The Aisle Seat - Movie Reviews by Mike McGranaghan
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THE AISLE SEAT - by Mike McGranaghan


The Florida Project

Director Sean Baker broke through with the shot-on-iPhone Tangerine, which was an indie sensation in 2015. His follow-up, The Florida Project, further solidifies him as one of the most exciting voices in independent cinema today. This is the latest in a series of movies, which also includes last year's American Honey, that are fiction, yet almost play as documentaries. There's an abundance of authenticity up on the screen, which ensures that you don't know what's coming until it happens, and you don't know how hard it'll hit you until it already has.

There's no plot to speak of. The movie is a slice-of-life drama that takes place in a tacky section of Florida that, ironically, is right in the shadow of Disney World. You won't find any cuddly characters or worlds of enchantment – just discount stores and abandoned tract houses. There is, however, a Magic Castle. It's a rundown purple motel where the manager, Bobby (Willem Dafoe), watches over the economically-disadvantaged and homeless people who live there. He's tough but compassionate.

One of his tenants gives him consistent problems. Halley (Bria Vinaite) is a heavily-tattooed single mother who scrapes together money through a variety of sketchy means. Her 6-year-old daughter Moonee (played by Brooklynn Prince, in one of the most astonishing child performances you will ever see) runs around the motel and its surroundings unsupervised, often causing mischief with her friends.

The Florida Project uses a lot of untrained actors and natural locations, which makes it easy to forget that none of this is real. Baker takes great care to establish the environment, showing the decay that has overtaken it, as well as the despair that has arisen from that decay. The child actors, meanwhile, often seem as though they might be improvising. The unguided interactions between them are totally natural. If you've ever witnessed young kids left to their own devices, with no parental guidance, you will appreciate how genuine it feels.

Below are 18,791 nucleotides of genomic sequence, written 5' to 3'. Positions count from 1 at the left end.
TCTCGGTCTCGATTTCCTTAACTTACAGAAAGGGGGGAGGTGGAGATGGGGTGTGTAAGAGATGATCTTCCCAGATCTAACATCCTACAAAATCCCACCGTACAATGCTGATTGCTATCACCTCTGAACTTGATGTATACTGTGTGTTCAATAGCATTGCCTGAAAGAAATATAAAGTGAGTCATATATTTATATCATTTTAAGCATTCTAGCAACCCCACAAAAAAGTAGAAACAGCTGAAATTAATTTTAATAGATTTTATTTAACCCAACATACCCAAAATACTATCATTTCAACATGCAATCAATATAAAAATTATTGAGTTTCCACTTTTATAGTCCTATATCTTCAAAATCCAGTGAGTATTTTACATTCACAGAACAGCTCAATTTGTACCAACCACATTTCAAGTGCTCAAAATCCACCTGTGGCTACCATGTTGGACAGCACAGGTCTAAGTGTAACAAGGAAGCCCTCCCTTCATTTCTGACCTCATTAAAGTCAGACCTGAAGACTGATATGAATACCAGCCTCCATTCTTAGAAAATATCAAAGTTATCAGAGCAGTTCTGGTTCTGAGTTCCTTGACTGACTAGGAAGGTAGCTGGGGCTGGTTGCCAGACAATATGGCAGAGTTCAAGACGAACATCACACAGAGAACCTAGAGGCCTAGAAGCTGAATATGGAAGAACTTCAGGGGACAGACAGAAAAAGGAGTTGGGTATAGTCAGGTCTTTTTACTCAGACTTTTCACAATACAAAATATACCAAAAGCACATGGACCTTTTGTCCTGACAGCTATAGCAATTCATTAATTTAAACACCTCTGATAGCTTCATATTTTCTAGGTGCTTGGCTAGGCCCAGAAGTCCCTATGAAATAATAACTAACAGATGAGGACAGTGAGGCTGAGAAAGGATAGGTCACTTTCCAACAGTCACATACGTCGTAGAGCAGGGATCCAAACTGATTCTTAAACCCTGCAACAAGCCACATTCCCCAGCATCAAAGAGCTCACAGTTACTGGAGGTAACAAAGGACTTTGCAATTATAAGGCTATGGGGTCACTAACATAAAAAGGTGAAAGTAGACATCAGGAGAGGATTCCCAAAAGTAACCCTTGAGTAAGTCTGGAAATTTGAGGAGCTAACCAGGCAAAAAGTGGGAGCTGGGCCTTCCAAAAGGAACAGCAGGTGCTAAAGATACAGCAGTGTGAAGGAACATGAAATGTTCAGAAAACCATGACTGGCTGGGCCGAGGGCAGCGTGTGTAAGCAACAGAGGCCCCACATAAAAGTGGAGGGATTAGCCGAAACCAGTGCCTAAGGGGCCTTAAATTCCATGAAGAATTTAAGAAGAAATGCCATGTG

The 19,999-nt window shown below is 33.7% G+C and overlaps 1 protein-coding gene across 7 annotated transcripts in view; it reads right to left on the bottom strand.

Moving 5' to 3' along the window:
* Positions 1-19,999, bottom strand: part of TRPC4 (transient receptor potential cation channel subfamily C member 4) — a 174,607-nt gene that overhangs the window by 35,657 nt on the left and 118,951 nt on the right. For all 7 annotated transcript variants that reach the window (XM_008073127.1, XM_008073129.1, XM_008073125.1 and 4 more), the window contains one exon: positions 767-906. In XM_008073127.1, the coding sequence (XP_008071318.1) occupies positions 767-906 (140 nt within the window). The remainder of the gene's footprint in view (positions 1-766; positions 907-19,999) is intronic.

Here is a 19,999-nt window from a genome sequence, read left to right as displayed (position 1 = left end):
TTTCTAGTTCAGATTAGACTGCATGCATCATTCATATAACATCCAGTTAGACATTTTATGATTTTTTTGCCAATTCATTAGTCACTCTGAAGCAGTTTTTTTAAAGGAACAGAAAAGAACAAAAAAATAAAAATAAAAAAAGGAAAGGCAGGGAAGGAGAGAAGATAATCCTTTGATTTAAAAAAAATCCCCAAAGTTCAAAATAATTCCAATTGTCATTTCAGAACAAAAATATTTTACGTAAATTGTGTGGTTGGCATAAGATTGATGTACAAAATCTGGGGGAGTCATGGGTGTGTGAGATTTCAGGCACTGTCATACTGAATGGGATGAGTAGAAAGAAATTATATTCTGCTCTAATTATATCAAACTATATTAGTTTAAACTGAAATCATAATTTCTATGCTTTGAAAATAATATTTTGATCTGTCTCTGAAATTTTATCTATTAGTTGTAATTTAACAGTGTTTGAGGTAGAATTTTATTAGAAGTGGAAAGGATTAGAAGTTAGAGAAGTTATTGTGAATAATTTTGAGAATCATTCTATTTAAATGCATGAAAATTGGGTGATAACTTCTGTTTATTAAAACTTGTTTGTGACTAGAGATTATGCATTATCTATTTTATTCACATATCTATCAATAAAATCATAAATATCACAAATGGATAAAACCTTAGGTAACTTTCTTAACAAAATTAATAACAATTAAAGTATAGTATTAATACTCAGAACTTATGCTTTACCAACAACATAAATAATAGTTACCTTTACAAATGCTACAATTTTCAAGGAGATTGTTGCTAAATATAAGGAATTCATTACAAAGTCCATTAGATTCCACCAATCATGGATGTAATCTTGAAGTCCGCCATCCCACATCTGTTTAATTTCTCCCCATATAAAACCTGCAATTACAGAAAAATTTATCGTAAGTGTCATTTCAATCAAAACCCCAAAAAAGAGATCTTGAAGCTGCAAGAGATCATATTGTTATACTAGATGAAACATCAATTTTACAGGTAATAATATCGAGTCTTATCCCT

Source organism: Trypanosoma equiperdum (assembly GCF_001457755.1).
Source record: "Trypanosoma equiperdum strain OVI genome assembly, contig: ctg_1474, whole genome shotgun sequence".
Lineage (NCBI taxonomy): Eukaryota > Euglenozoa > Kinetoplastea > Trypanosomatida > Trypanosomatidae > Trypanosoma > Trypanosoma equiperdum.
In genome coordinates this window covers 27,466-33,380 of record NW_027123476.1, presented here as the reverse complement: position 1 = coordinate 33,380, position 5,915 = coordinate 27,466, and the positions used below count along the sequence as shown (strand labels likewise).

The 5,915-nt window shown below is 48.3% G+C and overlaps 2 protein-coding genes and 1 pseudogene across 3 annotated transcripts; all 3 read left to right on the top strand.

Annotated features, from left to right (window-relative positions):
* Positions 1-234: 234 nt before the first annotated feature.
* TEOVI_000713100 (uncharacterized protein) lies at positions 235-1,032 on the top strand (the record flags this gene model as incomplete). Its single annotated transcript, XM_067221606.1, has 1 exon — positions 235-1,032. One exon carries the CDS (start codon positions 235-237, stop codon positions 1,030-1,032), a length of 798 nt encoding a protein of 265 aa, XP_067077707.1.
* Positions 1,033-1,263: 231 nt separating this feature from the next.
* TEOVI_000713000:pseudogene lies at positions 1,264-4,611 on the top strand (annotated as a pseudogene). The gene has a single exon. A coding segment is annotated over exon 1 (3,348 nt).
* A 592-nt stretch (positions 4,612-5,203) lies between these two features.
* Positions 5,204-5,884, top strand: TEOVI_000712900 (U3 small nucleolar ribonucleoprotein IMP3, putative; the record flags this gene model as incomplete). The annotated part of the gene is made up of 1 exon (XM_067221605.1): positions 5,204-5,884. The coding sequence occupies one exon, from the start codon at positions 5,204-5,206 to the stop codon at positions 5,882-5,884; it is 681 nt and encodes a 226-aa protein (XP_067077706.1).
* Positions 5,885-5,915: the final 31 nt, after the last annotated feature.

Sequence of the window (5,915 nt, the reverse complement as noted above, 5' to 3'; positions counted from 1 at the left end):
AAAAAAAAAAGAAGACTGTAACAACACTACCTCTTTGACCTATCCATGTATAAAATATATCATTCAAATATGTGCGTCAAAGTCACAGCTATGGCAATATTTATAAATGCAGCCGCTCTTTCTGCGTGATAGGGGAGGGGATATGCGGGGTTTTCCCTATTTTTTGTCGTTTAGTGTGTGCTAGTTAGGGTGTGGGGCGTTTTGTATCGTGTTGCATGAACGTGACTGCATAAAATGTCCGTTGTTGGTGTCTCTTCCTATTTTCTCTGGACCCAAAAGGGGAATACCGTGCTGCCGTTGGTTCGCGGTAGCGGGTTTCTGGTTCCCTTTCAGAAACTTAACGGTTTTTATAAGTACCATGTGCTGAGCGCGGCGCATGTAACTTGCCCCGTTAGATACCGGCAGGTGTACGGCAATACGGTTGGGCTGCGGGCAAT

Despite the lack of a formal plot, there is great meaning in the accumulation of scenes that show what life is like for these people. Bobby averts catastrophe by heading off a pedophile attempting to prey on the motel's children. Halley takes Moonee to a fancy hotel a short walk away, where they sell discounted perfume bottles to the wealthy clientele. Three kids beg a stranger for money to buy an ice cream cone, which they proceed to share. That may not sound exciting on the surface, yet The Florida Project puts all those moments together in a way that builds to a conclusion filled with emotion.

Baker does not judge these folks. He merely observes them. Consequently, we don't judge them either. Even when they – especially Halley – do things we cannot approve of, we empathize with their plight. Getting us to do that is a sign of how observant the film is. There are people just like Halley and Moonee in every community, struggling to stay afloat. We live in a time where it's very easy to look down upon such individuals, to see them as “losers” or drains on the system. The movie challenges us to look deeper. We are rewarded when we do.

Vinaite, a newcomer Baker discovered through Instagram, clearly understands Halley inside and out. She's not afraid to show the woman's flaws, while also suggesting the vulnerabilities beneath them. Dafoe gets a sympathetic role, unlike the intense or villainous ones in which he is usually cast. The actor makes Bobby a straightforward, no-nonsense kind of guy who nonetheless has a protective side. He is outstanding.

Lots of movies can rightfully be called dramatic, or funny, or scary, or whatever. Few legitimately earn the designation “humane.” This is one of them. The Florida Project is a potent exploration of economic hardship, broken dreams, and a way of life where the only true goal is figuring out how to survive today.

( out of four)

The Florida Project is rated R for language throughout, disturbing behavior, sexual references and some drug material. The running time is 1 hour and 51 minutes.

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